Friday, March 30, 2007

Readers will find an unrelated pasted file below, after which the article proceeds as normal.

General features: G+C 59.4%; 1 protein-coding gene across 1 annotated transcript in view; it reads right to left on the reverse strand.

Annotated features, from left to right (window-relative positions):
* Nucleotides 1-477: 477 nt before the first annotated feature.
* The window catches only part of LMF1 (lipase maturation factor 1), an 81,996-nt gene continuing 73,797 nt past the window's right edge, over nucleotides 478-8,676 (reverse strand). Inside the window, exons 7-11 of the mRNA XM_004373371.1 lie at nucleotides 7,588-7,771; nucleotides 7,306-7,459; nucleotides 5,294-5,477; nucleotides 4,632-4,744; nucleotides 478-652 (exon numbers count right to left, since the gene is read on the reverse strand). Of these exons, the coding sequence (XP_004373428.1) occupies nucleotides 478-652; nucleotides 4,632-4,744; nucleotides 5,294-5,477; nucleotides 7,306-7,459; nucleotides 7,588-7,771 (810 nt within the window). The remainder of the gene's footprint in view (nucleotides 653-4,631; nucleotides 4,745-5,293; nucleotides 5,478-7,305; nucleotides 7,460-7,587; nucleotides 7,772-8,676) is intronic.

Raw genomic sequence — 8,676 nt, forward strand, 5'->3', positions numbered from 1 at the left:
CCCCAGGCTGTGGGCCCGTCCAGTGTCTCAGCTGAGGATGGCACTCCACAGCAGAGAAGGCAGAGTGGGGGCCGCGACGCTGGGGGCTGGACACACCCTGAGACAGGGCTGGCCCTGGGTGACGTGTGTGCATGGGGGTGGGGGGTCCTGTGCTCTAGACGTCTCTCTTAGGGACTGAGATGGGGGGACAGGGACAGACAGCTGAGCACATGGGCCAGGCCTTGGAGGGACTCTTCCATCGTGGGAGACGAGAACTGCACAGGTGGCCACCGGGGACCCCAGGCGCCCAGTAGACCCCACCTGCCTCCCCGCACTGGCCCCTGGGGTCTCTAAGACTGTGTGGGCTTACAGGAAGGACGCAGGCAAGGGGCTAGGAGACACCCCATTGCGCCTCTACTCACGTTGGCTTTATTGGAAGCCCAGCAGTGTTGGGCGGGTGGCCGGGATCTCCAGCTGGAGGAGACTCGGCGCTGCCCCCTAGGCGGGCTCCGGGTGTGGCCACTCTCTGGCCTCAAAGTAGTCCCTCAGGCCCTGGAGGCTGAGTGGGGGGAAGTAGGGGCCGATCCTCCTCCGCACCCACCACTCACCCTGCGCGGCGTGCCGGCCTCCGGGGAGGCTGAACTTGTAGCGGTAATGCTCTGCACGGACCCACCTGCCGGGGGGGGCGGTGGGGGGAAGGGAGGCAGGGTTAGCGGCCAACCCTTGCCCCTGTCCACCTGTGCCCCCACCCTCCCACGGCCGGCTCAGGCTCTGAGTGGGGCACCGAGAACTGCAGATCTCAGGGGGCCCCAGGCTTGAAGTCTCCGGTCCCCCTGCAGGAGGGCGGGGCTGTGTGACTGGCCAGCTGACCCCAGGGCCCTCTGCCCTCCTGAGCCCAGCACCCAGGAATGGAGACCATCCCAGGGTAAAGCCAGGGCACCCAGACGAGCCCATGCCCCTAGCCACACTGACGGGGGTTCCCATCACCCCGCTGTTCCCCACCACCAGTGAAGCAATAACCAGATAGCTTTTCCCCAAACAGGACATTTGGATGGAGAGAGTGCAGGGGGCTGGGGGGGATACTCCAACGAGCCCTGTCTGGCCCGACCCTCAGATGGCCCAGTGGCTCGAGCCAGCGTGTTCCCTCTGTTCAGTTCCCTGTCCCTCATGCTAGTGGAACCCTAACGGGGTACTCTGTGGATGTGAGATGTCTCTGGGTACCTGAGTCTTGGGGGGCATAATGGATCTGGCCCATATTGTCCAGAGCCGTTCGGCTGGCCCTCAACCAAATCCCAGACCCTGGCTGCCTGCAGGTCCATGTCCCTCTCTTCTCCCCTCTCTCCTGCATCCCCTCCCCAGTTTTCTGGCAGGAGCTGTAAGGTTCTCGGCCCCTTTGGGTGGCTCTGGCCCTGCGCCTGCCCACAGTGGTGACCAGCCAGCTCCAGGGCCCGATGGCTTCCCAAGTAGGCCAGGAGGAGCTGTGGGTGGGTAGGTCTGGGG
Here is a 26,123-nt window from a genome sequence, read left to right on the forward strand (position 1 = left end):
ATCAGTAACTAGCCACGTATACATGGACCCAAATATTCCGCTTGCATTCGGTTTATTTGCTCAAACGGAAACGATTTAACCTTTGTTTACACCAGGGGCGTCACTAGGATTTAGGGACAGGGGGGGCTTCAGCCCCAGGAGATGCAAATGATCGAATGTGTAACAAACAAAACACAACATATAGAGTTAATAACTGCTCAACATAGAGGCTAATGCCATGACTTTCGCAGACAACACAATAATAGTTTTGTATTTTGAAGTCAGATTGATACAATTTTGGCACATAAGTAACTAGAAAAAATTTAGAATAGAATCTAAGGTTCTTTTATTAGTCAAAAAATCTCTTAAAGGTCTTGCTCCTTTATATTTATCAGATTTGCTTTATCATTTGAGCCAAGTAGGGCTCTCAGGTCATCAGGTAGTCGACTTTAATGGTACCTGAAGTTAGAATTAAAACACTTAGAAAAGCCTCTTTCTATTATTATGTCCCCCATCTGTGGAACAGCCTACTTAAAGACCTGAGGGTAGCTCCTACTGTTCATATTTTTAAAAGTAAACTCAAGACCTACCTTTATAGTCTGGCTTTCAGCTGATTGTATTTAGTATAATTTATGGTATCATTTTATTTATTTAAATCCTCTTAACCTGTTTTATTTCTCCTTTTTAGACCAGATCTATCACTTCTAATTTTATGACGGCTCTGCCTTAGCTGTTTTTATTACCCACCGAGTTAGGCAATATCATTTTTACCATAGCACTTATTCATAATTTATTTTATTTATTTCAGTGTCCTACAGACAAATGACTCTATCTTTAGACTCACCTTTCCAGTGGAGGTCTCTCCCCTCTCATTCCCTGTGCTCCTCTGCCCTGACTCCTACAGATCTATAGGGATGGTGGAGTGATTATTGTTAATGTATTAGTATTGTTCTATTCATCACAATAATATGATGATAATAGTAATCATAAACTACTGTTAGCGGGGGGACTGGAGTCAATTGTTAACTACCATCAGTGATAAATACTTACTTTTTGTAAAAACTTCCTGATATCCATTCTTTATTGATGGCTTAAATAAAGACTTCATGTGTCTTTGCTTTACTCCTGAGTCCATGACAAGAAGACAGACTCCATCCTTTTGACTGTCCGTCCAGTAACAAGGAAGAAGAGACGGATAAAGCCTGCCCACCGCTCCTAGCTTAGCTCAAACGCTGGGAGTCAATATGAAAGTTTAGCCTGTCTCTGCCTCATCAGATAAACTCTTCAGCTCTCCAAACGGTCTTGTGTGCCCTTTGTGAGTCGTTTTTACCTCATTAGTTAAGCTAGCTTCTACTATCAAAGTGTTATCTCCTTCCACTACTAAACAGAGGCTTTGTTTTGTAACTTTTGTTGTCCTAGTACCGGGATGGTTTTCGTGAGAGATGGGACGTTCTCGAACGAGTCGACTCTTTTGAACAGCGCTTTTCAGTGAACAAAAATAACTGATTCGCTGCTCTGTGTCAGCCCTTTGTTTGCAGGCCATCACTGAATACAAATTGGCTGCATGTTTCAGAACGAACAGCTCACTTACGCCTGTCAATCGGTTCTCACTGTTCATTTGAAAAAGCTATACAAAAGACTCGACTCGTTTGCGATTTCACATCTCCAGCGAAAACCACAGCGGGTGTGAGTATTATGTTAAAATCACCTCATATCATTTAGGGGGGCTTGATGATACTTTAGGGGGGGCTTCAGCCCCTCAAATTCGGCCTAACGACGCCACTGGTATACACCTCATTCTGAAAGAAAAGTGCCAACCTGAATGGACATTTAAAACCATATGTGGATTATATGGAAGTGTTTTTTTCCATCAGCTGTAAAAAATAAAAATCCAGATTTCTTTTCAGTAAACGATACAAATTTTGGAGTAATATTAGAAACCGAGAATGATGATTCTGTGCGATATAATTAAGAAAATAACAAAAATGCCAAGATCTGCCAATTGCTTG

High school students in Hong Kong, Finland and South Korea do best in mathematics among those in 40 surveyed countries, while students in the United States finished in the bottom half, according to a new, international comparison of mathematical skills shown by 15-year-olds. The United States was also cited as having the poorest outcomes per dollar spent on education. It ranked 28th among 40 countries on math and 18th on reading. The study, released recently by the Organization for Economic Cooperation and Development, a group based in Paris representing 30 nations, used tests given to students in 2003 and was intended to assess relative performance and to try to determine reasons for it.The gap between the best and worst performing countries has widened,? said Andreas Schleicher, the official who directed the study and wrote the report. The study compared student performance in 29 of the 30 countries in the organisation, which includes all major industrialised nations, and in 11 other countries that chose to participate. Due to insufficient participation in the study, figures for Britain were not reported. The United States finished 18th, higher than Denmark, Germany and Hungary, all of which had students who performed better in math than American students did. The study looked not only at the average performance of students, but also at how many from each country were top performers. It separated students into seven groups, ranging from level 6, the best, to level 1, which the authors viewed as a minimal level of competence. The remaining students were below the first level, a category that included more than half the students in Brazil, Indonesia and Tunisia. In the US, 10 per cent of the students were in one of the top two groups, less than half as many as in Canada and a third the total of the leader, Hong Kong, which had 30.7 per cent of its students in the top two categories. Finland had the smallest percentage of students as under-performers, with 6.8 per cent. The evaluation asked questions that were intended to test the ability of students to recognise what mathematical calculations were needed, and then to perform them, and to deal with questions that they would confront as citizens. Schleicher said that students in countries that emphasised theorems and rote learning tended not to do as well as those that emphasised the more practical aspects of mathematics. The survey also questioned students about their own views of themselves and their work, and found that while good students were more likely to think they were good, countries that did well often had a large number of students who did not feel they were doing well. In the United States, 36 per cent of the students agreed with the statement, ?I am just not good at mathematics,? while in Hong Kong, 57 per cent agreed. In South Korea the figure was 62 per cent. Of the US students, 72 per cent said they got good grades in mathematics. In Hong Kong, only 25 per cent of the students said they got good marks, the lowest of any country. The study said that while girls typically did only a little worse than boys, ?they consistently report much lower interest in and enjoyment of mathematics?. Regarding spending, the study concluded, ?while spending on educational institutions is a necessary prerequisite for the provision of high-quality education, spending alone is not sufficient to achieve high levels of outcomes.It noted that while the Czech Republic spent only one-third as much per student as the United States did, it was one of the top-10 performing nations in the study, while the United States performed below the average of the nations surveyed.